4. Allow and cooperate with reasonable assessments by the controller or the controller's designated assessor;
    5. Engage any subcontractor pursuant to a written contract that requires the subcontractor to meet the requirements of the processor.

The processor may also arrange for a qualified and independent assessor to conduct an assessment of the processor's policies and technical and organizational measures in support of the requirements under the NDPA using an appropriate and accepted control standard or framework and assessment procedure.

Data Protection Assessment

A controller must conduct and appropriately document a data protection assessment of the following activities:

  1. The processing of personal data for purposes of targeted advertising;
  2. The sale of personal data;
  3. The processing of personal data for purposes of profiling if the profiling presents a reasonably foreseeable risk of:
    1. Unfair or deceptive treatment of or unlawful disparate impact on any consumer;
    2. Financial, physical, or reputational injury to any consumer;
    3. A physical or other intrusion on the solitude or seclusion or private affairs of a consumer;
    4. Other substantial injury to any consumer.
  1. The processing of sensitive data;
  2. Any processing activity that involves personal data that presents a heightened risk of harm to any consumer.

Any data protection assessment conducted per the requirements of this provision must:

  1.  Identify and weigh the direct or indirect benefits of the processing to the controller, consumer, other stakeholders, and the public against potential risks to consumer rights, mitigated by safeguards the controller can implement to reduce risks.
  2. Factor into the assessment:
    1. The use of deidentified data;
    2. The reasonable expectations of consumers;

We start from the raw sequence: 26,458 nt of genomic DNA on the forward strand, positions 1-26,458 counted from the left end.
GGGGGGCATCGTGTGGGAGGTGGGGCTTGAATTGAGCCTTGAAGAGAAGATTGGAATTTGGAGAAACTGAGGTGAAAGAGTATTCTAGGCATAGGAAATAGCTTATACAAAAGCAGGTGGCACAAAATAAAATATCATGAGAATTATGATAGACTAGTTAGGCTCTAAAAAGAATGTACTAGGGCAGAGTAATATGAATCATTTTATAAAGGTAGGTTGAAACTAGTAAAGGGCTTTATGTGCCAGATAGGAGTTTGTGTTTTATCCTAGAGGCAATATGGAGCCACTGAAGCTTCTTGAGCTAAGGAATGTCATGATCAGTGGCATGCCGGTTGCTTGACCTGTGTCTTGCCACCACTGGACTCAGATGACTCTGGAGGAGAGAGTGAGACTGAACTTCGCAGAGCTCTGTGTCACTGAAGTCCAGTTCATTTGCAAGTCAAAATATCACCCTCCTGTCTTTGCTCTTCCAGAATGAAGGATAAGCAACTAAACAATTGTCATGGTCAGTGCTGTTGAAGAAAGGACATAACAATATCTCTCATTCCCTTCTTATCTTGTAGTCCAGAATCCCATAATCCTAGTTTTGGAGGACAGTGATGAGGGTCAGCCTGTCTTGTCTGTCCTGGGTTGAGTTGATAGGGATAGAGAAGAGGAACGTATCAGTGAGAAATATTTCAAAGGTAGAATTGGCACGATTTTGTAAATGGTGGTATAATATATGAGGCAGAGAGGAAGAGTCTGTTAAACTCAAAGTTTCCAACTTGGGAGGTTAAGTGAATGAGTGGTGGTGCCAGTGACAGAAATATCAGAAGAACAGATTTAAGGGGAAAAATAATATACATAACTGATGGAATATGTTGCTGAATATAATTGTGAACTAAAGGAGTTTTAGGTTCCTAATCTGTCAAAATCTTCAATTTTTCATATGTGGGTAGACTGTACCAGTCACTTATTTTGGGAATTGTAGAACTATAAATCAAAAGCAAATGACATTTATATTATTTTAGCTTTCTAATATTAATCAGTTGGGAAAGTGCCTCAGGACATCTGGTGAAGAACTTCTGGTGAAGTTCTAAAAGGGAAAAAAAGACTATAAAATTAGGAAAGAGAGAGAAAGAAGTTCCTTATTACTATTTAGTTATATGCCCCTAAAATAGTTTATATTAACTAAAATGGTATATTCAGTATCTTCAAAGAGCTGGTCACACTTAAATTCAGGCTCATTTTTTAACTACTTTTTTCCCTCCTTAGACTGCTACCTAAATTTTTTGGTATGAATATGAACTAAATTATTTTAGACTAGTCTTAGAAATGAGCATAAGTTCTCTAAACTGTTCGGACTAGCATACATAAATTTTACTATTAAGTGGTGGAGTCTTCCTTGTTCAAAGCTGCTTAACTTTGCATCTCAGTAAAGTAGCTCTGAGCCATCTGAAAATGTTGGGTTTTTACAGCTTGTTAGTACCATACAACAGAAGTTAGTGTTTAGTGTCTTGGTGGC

3. The context of the processing;
    4. The relationship between the controller and the consumer whose personal data will be processed.

The data protection assessment will be made available to the Attorney General upon request in relation to a civil investigation. However, this assessment will be a confidential document and exempt from disclosure as a public record document. When submitted in response to an Attorney General request, it would not waive the attorney-client privilege with respect to the assessment and any information in it.

A single data protection assessment may address a comparable set of processing operations that include similar activities.

Additionally, a data protection assessment conducted by a controller for the purpose of compliance with other laws or regulations may constitute compliance with the requirements of this Act.

Deidentified and Pseudonymous Data

A controller that is in possession of the deidentified data should take reasonable measures to ensure that the deidentified cannot be tracked back to any individual, publicly commit to maintain and use deidentified data without any attempt to reidentify the data, and the recipient should contractually obligate to comply with the NDPA.

The consumer rights and controller obligations under the NDPA do not apply to pseudonymous data if the controller demonstrates that any necessary information to identify the consumer is kept separately and reasonable security measures are implemented to prevent the controller from accessing the information.

A Controller that discloses pseudonymous or deidentified data is required to exercise reasonable oversight to ensure compliance with contractual commitments regarding the data and take appropriate steps to address any breaches of these contractual commitments.

Data Subject Rights

A consumer may submit a request to a controller stating their wish to exercise the rights guaranteed to them under the NDPA. A parent or legal guardian of the child may exercise the consumer rights on behalf of the known child. These rights include the following:

Right to Confirm and Access Information

The data subject has a right to confirm whether a controller is processing the consumer’s personal data and access the personal data.

Right to Correction

The data subject has a right to request correction to any inaccuracies in the consumer’s collected personal data.

Right to Deletion

The data subject has the right to request deletion of the collected personal data. Upon receiving a request to delete, a business must not only delete the personal data it has collected from the consumer but also the personal data obtained about the consumer from other sources.

Right to Portability

The data subject has a right to obtain a copy of the personal data (provided by them) in a portable, transmittable, and technically feasible format if it is available in digital format and is processed by automated means.

Right to Opt-out

The data subject has a right to opt out of the processing of personal data for:

  • Targeted advertising;
  • The sale of personal data;